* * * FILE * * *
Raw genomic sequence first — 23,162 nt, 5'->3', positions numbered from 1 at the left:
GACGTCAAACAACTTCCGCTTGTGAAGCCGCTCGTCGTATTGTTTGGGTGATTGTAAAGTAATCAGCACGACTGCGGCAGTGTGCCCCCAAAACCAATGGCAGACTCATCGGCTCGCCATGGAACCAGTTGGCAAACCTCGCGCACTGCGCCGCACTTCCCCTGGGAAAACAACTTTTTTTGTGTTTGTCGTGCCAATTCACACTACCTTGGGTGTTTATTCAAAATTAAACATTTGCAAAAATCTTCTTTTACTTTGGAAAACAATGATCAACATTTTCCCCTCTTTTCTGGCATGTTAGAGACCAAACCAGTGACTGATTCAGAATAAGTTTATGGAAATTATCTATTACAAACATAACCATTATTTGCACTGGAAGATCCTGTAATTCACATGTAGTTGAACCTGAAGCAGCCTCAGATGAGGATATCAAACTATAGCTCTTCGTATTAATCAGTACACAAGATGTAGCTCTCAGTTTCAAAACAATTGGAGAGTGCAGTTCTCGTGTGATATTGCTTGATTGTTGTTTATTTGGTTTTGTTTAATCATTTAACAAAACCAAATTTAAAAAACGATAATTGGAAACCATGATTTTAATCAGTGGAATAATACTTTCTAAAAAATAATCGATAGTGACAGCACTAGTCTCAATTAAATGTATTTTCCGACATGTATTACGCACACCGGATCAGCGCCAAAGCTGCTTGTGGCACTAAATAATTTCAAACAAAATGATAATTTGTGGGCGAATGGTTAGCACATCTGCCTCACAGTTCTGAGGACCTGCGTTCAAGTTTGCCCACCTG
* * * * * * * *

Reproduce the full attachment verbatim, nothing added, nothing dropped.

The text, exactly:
Raw genomic sequence first — 23,162 nt, 5'->3', positions numbered from 1 at the left:
GACGTCAAACAACTTCCGCTTGTGAAGCCGCTCGTCGTATTGTTTGGGTGATTGTAAAGTAATCAGCACGACTGCGGCAGTGTGCCCCCAAAACCAATGGCAGACTCATCGGCTCGCCATGGAACCAGTTGGCAAACCTCGCGCACTGCGCCGCACTTCCCCTGGGAAAACAACTTTTTTTGTGTTTGTCGTGCCAATTCACACTACCTTGGGTGTTTATTCAAAATTAAACATTTGCAAAAATCTTCTTTTACTTTGGAAAACAATGATCAACATTTTCCCCTCTTTTCTGGCATGTTAGAGACCAAACCAGTGACTGATTCAGAATAAGTTTATGGAAATTATCTATTACAAACATAACCATTATTTGCACTGGAAGATCCTGTAATTCACATGTAGTTGAACCTGAAGCAGCCTCAGATGAGGATATCAAACTATAGCTCTTCGTATTAATCAGTACACAAGATGTAGCTCTCAGTTTCAAAACAATTGGAGAGTGCAGTTCTCGTGTGATATTGCTTGATTGTTGTTTATTTGGTTTTGTTTAATCATTTAACAAAACCAAATTTAAAAAACGATAATTGGAAACCATGATTTTAATCAGTGGAATAATACTTTCTAAAAAATAATCGATAGTGACAGCACTAGTCTCAATTAAATGTATTTTCCGACATGTATTACGCACACCGGATCAGCGCCAAAGCTGCTTGTGGCACTAAATAATTTCAAACAAAATGATAATTTGTGGGCGAATGGTTAGCACATCTGCCTCACAGTTCTGAGGACCTGCGTTCAAGTTTGCCCACCTG